Modern political life is fraught with difficult choices: cosmopolitanism or statism? Liberalism or socialism? Where do these debates stand and can political theorists help us choose? In this episode of the Governance Podcast, Carmen Pavel (King’s College London) sits down with Lea Ypi (LSE) for a conversation about the fundamental role of politics and radical democracy in current affairs.

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The Guest

Lea Ypi is Professor in Political Theory in the Government Department, London School of Economics, and Adjunct Associate Professor in Philosophy at the Research School of Social Sciences, Australian National University. Before joining the LSE, she was a Post-doctoral Prize Research Fellow at Nuffield College (Oxford) and a researcher at the European University Institute where she obtained her PhD.

She has degrees in Philosophy and Literature from the University of Rome, La Sapienza, and has held visiting and research positions at Sciences Po, the University of Frankfurt, the Wissenschaftszentrum Berlin, the Australian National University and the Italian Institute for Historical Studies.

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0:49: Global issues have become more salient in both public political discourse but also in political theory. You’ve made an important contribution with your book, Global Justice and Avant-Garde Political Agency (OUP 2011). I’d like to start by asking you some questions about your argument. I’m interested particularly in your contribution to a conversation that sees the role of the state as being outdated by current political problems and the evolution of political interactions at the international level. There’s one strong argument in the global justice literature that argues that states are obsolete forms of political association, and they’re inadequate at solving the problems of global injustice we’re confronted with. You argue against this position and defend statist cosmopolitanism.

6:27: How does your position in practice differ from a cosmopolitan position? Ultimately, you say the goal is to realize these global egalitarian principles.

7:26: Would you say that being a statist cosmopolitan makes a difference in terms of the time it might take to realise cosmopolitan justice? Or would you rather say that without states we couldn’t even get to the point where we realise cosmopolitan justice?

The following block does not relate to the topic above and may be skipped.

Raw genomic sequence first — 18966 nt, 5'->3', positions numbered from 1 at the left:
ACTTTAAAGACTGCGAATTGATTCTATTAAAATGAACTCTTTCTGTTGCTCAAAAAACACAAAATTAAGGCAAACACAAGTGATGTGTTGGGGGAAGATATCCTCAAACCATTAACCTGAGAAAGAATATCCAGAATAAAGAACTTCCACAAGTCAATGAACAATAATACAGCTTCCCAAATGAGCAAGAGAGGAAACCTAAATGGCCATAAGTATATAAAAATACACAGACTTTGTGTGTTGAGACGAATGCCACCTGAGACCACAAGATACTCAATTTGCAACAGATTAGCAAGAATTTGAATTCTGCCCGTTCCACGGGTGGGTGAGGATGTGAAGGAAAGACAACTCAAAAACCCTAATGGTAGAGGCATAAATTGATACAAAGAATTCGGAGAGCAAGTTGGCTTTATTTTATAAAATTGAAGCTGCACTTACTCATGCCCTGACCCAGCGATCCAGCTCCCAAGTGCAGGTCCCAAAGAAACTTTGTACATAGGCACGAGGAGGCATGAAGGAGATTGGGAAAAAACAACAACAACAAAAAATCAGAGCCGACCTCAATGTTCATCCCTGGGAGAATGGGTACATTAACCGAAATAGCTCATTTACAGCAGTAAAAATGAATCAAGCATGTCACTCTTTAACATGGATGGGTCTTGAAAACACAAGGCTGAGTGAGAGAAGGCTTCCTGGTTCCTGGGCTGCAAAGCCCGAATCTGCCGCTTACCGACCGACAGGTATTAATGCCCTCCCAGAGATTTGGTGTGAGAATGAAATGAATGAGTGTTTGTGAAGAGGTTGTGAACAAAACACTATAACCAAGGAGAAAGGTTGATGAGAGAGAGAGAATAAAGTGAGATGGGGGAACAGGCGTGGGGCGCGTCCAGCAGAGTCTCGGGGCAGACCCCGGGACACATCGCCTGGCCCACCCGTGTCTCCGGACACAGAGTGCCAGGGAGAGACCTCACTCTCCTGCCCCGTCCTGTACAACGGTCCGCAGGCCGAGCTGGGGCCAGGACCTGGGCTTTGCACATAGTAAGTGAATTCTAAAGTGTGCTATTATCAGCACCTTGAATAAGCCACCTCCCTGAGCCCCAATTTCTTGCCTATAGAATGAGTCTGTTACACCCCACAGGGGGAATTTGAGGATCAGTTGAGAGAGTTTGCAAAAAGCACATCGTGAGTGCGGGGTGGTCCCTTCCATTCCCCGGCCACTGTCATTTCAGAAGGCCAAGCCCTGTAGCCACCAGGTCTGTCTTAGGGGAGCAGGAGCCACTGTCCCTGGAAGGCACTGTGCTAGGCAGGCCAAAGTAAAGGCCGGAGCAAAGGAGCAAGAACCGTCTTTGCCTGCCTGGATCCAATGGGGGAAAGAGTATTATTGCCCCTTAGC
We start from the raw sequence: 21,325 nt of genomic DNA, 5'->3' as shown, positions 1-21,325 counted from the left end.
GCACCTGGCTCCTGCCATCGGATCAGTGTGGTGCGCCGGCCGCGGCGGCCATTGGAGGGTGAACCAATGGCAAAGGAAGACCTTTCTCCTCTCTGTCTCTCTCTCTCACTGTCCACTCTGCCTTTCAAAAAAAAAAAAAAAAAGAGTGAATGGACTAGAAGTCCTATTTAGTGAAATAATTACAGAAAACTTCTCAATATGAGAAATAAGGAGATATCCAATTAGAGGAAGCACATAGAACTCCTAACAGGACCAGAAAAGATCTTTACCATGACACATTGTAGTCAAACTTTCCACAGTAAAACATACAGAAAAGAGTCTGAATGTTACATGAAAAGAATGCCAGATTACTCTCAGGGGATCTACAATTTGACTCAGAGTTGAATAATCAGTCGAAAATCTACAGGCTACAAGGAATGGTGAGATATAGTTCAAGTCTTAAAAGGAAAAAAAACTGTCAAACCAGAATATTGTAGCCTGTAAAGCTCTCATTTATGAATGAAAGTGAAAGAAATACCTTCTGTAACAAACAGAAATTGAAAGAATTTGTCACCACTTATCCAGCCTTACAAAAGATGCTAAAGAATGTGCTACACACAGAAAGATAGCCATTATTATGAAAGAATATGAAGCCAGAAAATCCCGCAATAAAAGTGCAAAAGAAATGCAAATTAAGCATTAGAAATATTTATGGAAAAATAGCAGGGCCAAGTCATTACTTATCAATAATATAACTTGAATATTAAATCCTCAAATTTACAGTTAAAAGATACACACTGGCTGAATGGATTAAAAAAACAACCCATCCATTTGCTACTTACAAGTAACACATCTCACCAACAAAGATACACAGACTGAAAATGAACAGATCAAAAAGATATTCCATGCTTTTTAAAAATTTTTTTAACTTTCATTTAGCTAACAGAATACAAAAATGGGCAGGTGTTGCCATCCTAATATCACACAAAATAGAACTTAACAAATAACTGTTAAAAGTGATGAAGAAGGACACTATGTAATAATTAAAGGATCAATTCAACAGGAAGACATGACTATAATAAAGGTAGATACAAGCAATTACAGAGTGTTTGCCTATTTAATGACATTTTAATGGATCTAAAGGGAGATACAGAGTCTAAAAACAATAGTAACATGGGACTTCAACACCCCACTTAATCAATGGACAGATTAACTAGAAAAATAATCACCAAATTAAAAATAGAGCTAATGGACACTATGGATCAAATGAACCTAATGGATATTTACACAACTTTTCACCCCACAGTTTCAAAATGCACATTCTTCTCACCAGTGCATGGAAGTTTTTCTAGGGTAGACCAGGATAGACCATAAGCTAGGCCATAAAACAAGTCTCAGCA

9:22: And I think this kind of argument reflects your particular view of the right way of doing political theory…. So how is your account of statist cosmopolitanism related to your view about the role of political theory?

14:00: It seems that you have a view of the political theorist as an agent with a distinctive contribution to political evaluation, political criticism and political debate where on the one hand the political theorist can provide some general principles or end points for reform but at the same time engage with the question of, how do we get from where we are to the principles we want to realise? … In your book with Jonathan White called The Meaning of Partisanship (OUP 2016), you discuss the foundational role parties play and ought to continue to play in modern democratic life. Can you tell us why you think parties are so irreplaceable?

20:39: Do you think there are costs associated with organising our political life around parties?

23:39: I think you take this point about public engagement as a political theorist very seriously as well. In your more recent work you’ve become more interested in reaching a wider audience as a political theorist and so you write in the popular press about contemporary issues in the UK and Europe. And I’m really interested in what your experience with that has been like. What are you learning as a political theorist?

25:57: One of the themes of your public engagement is the need to develop an alternative to liberalism. Can you tell us where contemporary liberalism fits in your view?

32:45: I think it’s very important to develop alternative visions of political society, both to test whether and why we value the kind of society we do, but also understand whether there are things wrong with it and change it. And so this kind of project I think is very valuable. It’s clear that there are problems within liberal society today that perhaps illustrate the tensions you talk about. And I think many self-professed liberals would say that these problems exist. What their reaction to these problems would be is not to say liberalism should die but to see those tensions as perhaps inherent in liberalism and try to work them out also within liberalism. It’s a much more gradualist approach to political reform. It sounds from the way you talk about recuperating this criticism of commercial society that you want to reject this gradualism… why move all the way to socialism as opposed to moving within the confines of existing political institutions?

37:37: Let’s pursue this question of the socialist alternative further. What would you say would characterise, not just at the level of principles, but in terms of actual institutions, what would be different in this alternative political world?

41:02: Socialism comes with a very distinctive vision, not just an end point in principles but also institutions and how they would be differently organised than current ones.

42:34: It sounds to me like you’re not persuaded by some socialist scepticism—and I mean scepticism in the following way –Jerry Cohen for example, who sees socialism as the right moral ideal, the best justified vision of political society… but he’s worried that we lack the institutional technology to realise that vision. Someone like Jerry Cohen became disenchanted particularly after the fall of communism that we might just lack the institutions to channel these radical forms of representation.